One principle of green infrastructure involves reducing and treating stormwater close to its source. Green streets provide a source control for a main contributor of stormwater runoff and pollutant load. In addition, green infrastructure practices complement street facility upgrades, street aesthetic improvements, and urban tree canopy efforts that also make use of the right-of-way and allow it to achieve multiple goals and benefits.
Green streets can incorporate a wide variety of design elements including street trees, permeable pavements, bioretention and swales. Successful application of green techniques will encourage soil and vegetation contact and infiltration and retention of stormwater. Bioretention is a versatile green street strategy. Bioretention practices can be tree boxes taking runoff from the street, as well as planter boxes or curb extensions. Permeable Pavement systems have an aggregate base which provides structural support, runoff storage and pollutant removal through filtering and adsorption. Tree trenches and tree boxes reduce stormwater runoff, help to reduce the urban heat island effect, improves air quality and urban aesthetics.
Costanza, Robert, Rudolf de Groot, Paul Sutton, Sander van der Ploeg, Sharolyn J. Anderson, Ida Kubiszewski, Stephen Farber, and R. Kerry Turner. 2014. Changes in the global value of ecosystem services. Global Environmental Change. 26:152-158.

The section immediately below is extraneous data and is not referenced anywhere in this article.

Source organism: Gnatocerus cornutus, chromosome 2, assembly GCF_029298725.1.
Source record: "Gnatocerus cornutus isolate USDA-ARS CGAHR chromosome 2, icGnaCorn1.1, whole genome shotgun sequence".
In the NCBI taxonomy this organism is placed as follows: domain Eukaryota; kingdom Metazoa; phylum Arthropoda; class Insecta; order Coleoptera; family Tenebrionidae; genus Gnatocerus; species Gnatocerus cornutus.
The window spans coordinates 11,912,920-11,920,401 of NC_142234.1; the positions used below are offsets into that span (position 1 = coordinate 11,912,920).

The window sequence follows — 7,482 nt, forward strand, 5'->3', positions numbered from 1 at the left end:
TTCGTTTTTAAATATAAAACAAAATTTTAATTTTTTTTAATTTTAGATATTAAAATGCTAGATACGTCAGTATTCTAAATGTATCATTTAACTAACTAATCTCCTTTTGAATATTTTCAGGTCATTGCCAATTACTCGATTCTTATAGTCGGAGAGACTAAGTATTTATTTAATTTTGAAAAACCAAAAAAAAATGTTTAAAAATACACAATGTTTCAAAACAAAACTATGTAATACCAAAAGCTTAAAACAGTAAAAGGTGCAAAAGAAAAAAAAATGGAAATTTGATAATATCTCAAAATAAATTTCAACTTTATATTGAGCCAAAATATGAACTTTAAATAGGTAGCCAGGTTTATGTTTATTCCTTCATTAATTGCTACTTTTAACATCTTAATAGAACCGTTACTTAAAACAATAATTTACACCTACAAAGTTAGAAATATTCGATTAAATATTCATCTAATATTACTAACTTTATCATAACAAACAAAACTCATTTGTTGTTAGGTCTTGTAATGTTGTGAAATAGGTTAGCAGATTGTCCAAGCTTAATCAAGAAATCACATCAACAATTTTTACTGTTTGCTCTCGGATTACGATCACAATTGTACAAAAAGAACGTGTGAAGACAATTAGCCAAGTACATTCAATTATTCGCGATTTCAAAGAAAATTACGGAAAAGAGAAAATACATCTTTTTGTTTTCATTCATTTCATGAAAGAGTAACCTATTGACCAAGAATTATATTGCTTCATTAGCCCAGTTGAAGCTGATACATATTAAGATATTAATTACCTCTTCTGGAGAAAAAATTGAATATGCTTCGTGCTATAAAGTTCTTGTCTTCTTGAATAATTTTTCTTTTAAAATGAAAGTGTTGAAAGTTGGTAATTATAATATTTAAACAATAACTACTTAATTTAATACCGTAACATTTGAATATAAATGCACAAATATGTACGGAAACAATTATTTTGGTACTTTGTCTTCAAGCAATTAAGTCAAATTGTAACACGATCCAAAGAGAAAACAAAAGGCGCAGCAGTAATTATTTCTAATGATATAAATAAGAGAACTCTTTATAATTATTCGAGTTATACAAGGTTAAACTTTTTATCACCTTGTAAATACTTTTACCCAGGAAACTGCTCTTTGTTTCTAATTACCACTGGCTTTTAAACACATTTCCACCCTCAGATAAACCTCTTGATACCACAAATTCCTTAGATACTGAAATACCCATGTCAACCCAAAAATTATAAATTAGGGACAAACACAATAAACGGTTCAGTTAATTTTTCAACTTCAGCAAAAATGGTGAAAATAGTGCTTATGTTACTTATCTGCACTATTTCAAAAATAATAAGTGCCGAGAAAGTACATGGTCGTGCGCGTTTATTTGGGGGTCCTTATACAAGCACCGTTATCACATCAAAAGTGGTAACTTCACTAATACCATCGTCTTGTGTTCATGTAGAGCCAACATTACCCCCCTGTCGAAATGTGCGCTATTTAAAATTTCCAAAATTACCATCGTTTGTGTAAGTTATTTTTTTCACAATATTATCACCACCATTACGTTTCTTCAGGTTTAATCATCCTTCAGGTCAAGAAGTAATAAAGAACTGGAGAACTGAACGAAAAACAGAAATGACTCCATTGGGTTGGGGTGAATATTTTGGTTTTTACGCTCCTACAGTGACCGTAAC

'Definition of GI:' this is what’s in the manual now:
green infrastructure -means a wide array of practices at multiple scales that manage wet weather and that maintains or restores natural hydrology by infiltrating, evapotranspiring, or harvesting and using stormwater. On a regional scale, green infrastructure is the preservation or restoration of natural landscape features, such as forests, floodplains and wetlands, coupled with policies such as infill and redevelopment that reduce overall imperviousness in a watershed. On the local scale, green infrastructure consists of site and and neighborhood-specific practices, such as bioretention, trees, green roofs, permeable pavements and cisterns